Everything in me feels hushed. Not even by my own doing, but by some giant force of quiet on my soul telling me it's time to step closer, lean in, slip off my shoes, look for the shimmer on the surface of all things. It whispers that all things fallen were at once perfect, and perhaps can be once again.
It nudges that the kind of beauty that aches and hurts and craves isn't a bad thing. C.S. Lewis wrote in Perelandra,
“Long since on Mars and more strongly since he came to Perelandra, Ransom had been perceiving that the triple distinction of truth from myth and both from fact was purely terrestrial - was part and parcel of that unhappy distinction between soul and body which resulted from the fall. Even on earth the sacraments existed as a permanent reminder that the division was neither wholesome nor final. The Incarnation had been the beginning of its disappearance. In Perelandra it would have no meaning at all.” (emphasis my own)
And it was this paragraph that made me gasp a little as I read. I remember driving to a friend's house and thinking about how it all makes sense if it's not all supposed to be disconnected.
The fairytales and folklore.
The hunger for love and goodness, happy ever after and an untouchable world.
It's all just a giant looking glass into a world that exists just past the edge of the horizon. A shadow behind the sheen. A silhouette behind the veil.
Just beyond the gray-washed cloak of this post-Eden world.
The kingdom of God is not a far off place. The division was neither wholesome nor final.
All of these things aren't the end all. The end is not the beauty. The beauty is the beginning of where there is no end. I don't want to receive Grace and hide it away. Grace is not the end. Grace is the birth to all of the things that we once counted as lost.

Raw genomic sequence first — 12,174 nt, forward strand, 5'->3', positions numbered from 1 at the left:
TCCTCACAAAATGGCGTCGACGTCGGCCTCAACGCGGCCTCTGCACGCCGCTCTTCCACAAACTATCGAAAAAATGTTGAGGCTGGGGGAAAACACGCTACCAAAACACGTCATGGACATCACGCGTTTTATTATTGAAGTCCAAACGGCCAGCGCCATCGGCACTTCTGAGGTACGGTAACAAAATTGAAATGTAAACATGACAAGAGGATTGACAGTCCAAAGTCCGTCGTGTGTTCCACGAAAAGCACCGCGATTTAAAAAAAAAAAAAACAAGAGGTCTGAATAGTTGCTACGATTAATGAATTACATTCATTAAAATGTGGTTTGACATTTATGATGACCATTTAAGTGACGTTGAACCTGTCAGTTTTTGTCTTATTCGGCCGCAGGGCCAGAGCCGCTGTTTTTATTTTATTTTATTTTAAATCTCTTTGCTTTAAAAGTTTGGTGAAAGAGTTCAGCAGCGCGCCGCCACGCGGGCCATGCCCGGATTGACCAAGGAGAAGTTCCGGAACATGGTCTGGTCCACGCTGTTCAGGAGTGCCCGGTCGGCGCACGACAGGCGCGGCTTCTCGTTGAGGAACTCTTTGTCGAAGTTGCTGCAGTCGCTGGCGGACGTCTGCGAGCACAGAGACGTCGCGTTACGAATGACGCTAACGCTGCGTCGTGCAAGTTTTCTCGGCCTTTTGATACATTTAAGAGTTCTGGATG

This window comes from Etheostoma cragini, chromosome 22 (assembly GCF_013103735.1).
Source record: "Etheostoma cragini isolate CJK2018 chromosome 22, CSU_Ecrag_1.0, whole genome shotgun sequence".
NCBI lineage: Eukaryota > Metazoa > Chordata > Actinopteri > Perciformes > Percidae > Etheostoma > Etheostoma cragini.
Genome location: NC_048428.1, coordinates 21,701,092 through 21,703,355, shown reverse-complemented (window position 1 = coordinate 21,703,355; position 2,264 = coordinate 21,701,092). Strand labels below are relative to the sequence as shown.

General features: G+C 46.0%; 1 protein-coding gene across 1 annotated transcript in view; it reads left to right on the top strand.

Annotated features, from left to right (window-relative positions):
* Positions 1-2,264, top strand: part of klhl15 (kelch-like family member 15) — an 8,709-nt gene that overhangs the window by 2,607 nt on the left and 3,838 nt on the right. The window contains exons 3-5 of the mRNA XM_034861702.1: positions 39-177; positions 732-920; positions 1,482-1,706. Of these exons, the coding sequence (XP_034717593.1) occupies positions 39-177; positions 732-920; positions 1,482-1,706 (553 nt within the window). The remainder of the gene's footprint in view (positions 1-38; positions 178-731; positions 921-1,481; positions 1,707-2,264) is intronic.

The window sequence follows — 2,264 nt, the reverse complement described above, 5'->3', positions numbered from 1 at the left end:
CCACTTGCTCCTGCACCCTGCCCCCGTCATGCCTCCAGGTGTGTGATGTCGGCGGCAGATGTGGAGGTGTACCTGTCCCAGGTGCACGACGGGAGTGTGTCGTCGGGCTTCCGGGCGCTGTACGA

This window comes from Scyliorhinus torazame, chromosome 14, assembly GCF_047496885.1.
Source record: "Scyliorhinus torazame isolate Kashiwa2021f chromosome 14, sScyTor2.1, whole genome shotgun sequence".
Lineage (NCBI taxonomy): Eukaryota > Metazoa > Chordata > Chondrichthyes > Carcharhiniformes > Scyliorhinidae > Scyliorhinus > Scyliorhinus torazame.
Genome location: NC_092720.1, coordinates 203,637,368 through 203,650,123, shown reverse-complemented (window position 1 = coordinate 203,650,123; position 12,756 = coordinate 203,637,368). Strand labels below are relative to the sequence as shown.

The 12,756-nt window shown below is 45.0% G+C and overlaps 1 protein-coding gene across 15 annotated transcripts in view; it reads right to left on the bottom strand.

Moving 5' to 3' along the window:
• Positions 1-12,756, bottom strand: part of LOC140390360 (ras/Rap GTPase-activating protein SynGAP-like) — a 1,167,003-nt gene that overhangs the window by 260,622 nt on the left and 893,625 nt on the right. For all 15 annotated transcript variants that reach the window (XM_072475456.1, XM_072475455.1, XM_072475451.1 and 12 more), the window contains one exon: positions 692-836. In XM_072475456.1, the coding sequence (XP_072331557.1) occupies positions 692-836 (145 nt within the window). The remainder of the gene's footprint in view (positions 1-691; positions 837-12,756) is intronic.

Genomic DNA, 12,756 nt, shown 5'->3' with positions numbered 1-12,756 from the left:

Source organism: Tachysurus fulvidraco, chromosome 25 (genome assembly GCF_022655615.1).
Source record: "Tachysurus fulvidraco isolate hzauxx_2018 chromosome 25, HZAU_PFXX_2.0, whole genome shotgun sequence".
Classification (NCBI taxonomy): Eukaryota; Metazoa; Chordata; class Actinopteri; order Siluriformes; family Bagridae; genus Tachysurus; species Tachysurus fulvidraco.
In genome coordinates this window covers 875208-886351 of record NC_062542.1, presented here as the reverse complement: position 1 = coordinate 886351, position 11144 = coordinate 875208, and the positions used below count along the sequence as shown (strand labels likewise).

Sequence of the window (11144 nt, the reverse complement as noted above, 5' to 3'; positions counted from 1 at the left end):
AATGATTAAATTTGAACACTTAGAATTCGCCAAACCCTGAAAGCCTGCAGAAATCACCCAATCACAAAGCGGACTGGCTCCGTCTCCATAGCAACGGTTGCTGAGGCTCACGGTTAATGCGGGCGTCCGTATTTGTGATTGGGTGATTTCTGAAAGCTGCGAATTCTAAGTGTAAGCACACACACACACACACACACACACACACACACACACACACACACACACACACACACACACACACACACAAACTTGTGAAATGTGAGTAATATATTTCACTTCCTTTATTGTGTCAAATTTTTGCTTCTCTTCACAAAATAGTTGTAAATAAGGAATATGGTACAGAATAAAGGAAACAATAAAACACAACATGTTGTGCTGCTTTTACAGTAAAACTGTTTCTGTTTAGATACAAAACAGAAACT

So then, in light of all this, I feel hushed. And quieted.
I wonder if everything good in my life is a shimmer of all the things that are actually good, or meant to be good, or will be good.
That all winds of love and joy here are small tastes of what is complete in God. From the clip of a peony, to the sweetest kiss of love from my daughter, in rainstorms and early camp mornings, coffee and poetry, art and down comforters, long tree-covered walks and gentle words of forgiveness. And even the pain. The hurt. The hard tears, the disappointments, the shell-shocked moments. All pointing to a sheer veil that will be lifted.
Soon, I pray. Lift soon.
I tell my sister that I don't know how, or if it's even possible, to live in such a manner that all is a reflection of God and his goodness, his abundance, his faithfulness to the end. I don't know how to do it, when I'm annoyed that the floors aren't swept, or dishes aren't done, or whining is the only language my daughter knows how to speak.
How do I speak a language of another world within a world that feels so utterly disconnected and broken from how things should be? This grace, this hush — it's tethered to my soul and keeps pulling me back. At dawn. At dusk. Grace is rich and speaks quiet and a curtain twists slowly in the breeze, and I know it's so close and here.